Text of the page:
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Frequently Asked Questions About Divorce Mediation

Mediation allows separating and divorcing couples to take control of planning their own futures. It is especially beneficial for parents, who though separating, will need to continue making joint decisions about their children well into the future. The decision making process learned in mediation can serve as a model for future communications. Also, mediated settlements have a consistently higher compliance rate because the husband and wife have created their own agreement.

The couple meets with an impartial, non-judgmental mediator who helps them identify and explore various options as they clarify their interests and negotiate a settlement. The mediator works to maintain a balance of power during the process and when all decisions have been made, draws up a memorandum of understanding describing the settlement. This is generally taken to an attorney to be incorporated into a legal separation agreement and then filed with the county court for final judgment.

The complexity of the situation and the willingness of the individuals to be flexible as they pursue a fair agreement dictates the length and cost of the mediation. An average mediation may take around five sessions of two hours each, though this can vary from case to case; couples can expect to pay somewhere between $2,000 and $4,000 for a mediation of that length although individual mediators' fees vary. Fees are generally shared equally by the husband and wife.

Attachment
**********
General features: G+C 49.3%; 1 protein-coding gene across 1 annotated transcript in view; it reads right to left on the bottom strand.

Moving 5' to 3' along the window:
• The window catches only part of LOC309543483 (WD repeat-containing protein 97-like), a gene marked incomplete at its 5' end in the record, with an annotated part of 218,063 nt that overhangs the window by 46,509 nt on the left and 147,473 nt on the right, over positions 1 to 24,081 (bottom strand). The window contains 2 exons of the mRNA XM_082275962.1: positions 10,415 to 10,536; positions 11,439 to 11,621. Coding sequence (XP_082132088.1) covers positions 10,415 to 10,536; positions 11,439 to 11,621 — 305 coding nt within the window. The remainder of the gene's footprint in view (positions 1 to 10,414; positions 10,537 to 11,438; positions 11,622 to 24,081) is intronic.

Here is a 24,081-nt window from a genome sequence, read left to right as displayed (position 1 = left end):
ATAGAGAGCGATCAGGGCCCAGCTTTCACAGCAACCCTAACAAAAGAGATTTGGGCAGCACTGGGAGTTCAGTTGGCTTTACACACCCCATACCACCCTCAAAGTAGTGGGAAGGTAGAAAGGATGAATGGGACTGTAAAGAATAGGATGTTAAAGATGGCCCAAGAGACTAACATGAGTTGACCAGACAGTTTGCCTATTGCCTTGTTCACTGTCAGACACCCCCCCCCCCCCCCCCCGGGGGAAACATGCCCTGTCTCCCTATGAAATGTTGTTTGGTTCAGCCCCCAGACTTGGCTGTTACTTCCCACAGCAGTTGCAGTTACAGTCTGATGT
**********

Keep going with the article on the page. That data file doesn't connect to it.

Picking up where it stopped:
It is always advisable that both parties show the memorandum of understanding to their attorneys to ensure protection of rights. It is also appropriate to consult with outside experts such as accountants, realtors, financial planners and attorneys during the process. Finally, the mediation process is confidential and information shared during the process may not be used in subsequent litigation.

Mediation is seldom wasted. Even if not all issues are settled, the couple can create an interim agreement incorporating those decisions they have made. They may elect to live with the interim agreement for a period of time and then return to the mediation table. Of course if they feel it is necessary, they can then seek legal counsel in negotiating the remaining issues.

Julie Denny
Reprinted from DivorceSource

Constructive Confrontation

Trapped, intimidated, afraid, angry, tearful, panicky. When I ask clients to word-associate with conflict, those are some of their answers. Yet conflict can be an opportunity for personal growth, improved communications, better relationships and even untapped creativity.

By mastering a few simple tools, you can alter your perception of conflict and learn to confront constructively:
  1. Understand what is really going on. Frequently, the issue on the table is not the problem. You're debating the final color of a brochure. Color may be less of an issue than how the decision is made. One person may want consensus among colleagues; another, in the interests of efficiency, may want to make the decision quickly and unilaterally; a third may require research data on market perceptions of color before making the decision. If you understand what is really going on, you'll be in a better position to deal with it.

  2. Hang on to your goal. Don't let unrelated issues distract you. You remind your Information Systems manager he promised to install your new PC by last Monday. He tells you he doesn't have time, he has to test new software, his son is in the Little League Championships and his car is on the blink. Tell him you're sorry he has so many distractions. Then ask him again when he can install it. That's the issue.